It’s time to connect with our friends at Friesens for another episode of Industry Leaders in the Pembina Valley. 

Canadian Sales Manager Ryan Hildebrand joined us in studio Tuesday morning to talk about the company’s focus on sustainability in publishing and manufacturing. The conversation began with Hildebrand talking about Friesens' focus on being an environmental steward on many levels, beginning locally.

"Being a huge employer in the community, having 500 plus employee-owners, we know how much of an impact we can make both positively, and in a negative way, if we're not careful," he shared with CFAM Radio 950 Morning Show Host Chris Sumner. "For us, being environmentally sound is just an important part of our makeup, and something we've been managing for many years. We continue to do it by making small shifts in what we do to make a big impact."

Hildebrand noted we all know small things can add up quickly, and that is a perfect way of thinking about how little changes at Friesens production facilities in Altona can add up to big impacts. He stressed there's a good business case, too, for being environmentally sustainable, pointing to the example of how much is recycled at their plants.

"We've been recycling for so many years," he said. "The trucks you see leaving our building are not waste trucks, they're trucks filled either with product or recycled goods. It could be simple things like taking the ink we use that's vegetable based, and then ordering them in large drums and reusing those drums with our suppliers. So connecting with our suppliers is always so important. The beauty of it is the employee-owners all try and come up with these ideas to to save small, small things that add up to meaningful things at the end of the day."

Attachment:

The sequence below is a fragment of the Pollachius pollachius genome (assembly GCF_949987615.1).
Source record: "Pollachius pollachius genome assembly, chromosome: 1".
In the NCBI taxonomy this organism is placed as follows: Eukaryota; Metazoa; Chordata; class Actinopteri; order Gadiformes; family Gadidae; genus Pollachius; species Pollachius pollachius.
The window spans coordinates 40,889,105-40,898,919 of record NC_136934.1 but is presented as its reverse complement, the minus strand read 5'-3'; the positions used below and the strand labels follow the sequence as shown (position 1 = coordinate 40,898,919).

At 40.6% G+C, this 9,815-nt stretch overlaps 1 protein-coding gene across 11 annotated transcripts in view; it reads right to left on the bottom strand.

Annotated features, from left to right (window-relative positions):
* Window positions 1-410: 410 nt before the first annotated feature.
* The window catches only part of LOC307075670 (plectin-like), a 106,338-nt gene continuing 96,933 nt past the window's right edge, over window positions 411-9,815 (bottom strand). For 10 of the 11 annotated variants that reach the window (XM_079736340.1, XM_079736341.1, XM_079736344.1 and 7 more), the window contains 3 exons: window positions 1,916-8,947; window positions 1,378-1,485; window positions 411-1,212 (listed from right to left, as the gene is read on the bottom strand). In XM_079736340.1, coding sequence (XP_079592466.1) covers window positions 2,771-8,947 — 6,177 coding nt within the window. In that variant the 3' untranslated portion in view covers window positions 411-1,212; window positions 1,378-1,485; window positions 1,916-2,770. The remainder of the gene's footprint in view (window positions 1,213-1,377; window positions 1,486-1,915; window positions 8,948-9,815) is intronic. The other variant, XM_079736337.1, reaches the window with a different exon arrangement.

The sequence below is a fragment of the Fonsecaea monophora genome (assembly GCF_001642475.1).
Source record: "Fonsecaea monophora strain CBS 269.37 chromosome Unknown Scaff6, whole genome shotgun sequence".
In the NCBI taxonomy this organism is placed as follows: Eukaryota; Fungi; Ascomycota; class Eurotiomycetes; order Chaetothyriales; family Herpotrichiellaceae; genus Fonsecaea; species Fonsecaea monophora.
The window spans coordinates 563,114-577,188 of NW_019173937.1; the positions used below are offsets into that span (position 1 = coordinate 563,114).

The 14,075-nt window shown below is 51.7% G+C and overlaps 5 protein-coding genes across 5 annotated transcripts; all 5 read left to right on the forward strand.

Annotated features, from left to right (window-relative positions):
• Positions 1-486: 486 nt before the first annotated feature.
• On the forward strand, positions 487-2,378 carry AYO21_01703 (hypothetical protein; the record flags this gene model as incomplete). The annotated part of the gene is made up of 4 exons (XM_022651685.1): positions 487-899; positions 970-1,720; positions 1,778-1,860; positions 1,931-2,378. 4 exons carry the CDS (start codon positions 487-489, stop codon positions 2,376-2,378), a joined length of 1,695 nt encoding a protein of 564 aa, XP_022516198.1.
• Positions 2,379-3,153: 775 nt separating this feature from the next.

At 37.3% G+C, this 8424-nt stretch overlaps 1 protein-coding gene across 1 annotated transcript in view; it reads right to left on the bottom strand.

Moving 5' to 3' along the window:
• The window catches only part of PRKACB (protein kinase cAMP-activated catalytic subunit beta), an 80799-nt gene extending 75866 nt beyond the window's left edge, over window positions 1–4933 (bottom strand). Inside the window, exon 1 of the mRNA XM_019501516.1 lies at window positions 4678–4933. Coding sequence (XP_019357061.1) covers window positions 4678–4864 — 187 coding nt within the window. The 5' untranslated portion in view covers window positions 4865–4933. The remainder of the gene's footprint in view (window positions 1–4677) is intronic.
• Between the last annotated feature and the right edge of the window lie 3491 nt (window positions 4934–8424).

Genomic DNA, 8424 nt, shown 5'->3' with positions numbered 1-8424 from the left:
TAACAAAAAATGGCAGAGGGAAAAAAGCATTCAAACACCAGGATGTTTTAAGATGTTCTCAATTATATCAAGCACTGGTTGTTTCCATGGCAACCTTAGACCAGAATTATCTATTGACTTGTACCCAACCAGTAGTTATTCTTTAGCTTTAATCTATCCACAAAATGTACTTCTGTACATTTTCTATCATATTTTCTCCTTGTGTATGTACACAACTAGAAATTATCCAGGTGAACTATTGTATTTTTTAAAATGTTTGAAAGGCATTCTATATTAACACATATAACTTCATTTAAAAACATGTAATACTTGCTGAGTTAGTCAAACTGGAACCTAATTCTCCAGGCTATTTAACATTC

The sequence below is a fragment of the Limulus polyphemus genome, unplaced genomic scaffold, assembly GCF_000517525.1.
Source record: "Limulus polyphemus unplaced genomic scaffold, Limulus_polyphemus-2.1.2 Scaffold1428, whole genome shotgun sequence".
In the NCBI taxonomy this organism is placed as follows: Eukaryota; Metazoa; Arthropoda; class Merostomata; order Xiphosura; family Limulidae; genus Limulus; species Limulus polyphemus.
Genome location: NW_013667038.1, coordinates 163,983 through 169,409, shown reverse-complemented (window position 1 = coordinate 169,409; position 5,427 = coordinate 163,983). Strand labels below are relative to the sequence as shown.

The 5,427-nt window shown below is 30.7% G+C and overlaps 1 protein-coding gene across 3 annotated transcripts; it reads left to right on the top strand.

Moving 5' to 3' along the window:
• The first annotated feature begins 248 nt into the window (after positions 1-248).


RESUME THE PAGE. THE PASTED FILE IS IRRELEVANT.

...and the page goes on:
Hildebrand noted Friesens has been recycling since 1967.

"Anything that goes into our recycling bins gets recycled, gets brought back to the mills and they get reused and made into new paper," he explained. "We have a wonderful circular environment when it comes to books. We often think of trees, but you think of the recycled makeup of so much of the paper we do, it all comes from managed forests. There's certifications we're part of that we get audited on, and making sure we're using products and materials that are from sustainable practices and suppliers." 

And from that larger, industry perspective, Hildebrand shared a very cool story involving one of the most popular book series of all time Harry Potter.

"It was really an amazing, impactful event that a publisher here in Canada, Raincoast Books and Friesens, partnered on what was a massive project," he shared. "It was the first book in the world, under the Harry Potter umbrella, that was printed on 100% recycled paper. It got all the way back to the author J.K. Rowling, and post that project the publisher and what we did created a movement whereby any future books they did were printed on recycled paper."

Hildebrand added it was more than just changing the course of printing that book, it quickly created a movement in the industry.

"The industry, actually, gravitated now to 100% recycled stock, and it made it not just trendy, but actually environmentally impactful, "he said. "It was also a social responsibility that many of the publishers gravitated towards, especially in Canada, and it's been a movement we've seen elsewhere in the world as well."

You can listen to the entire conversation between Chris and Ryan, below.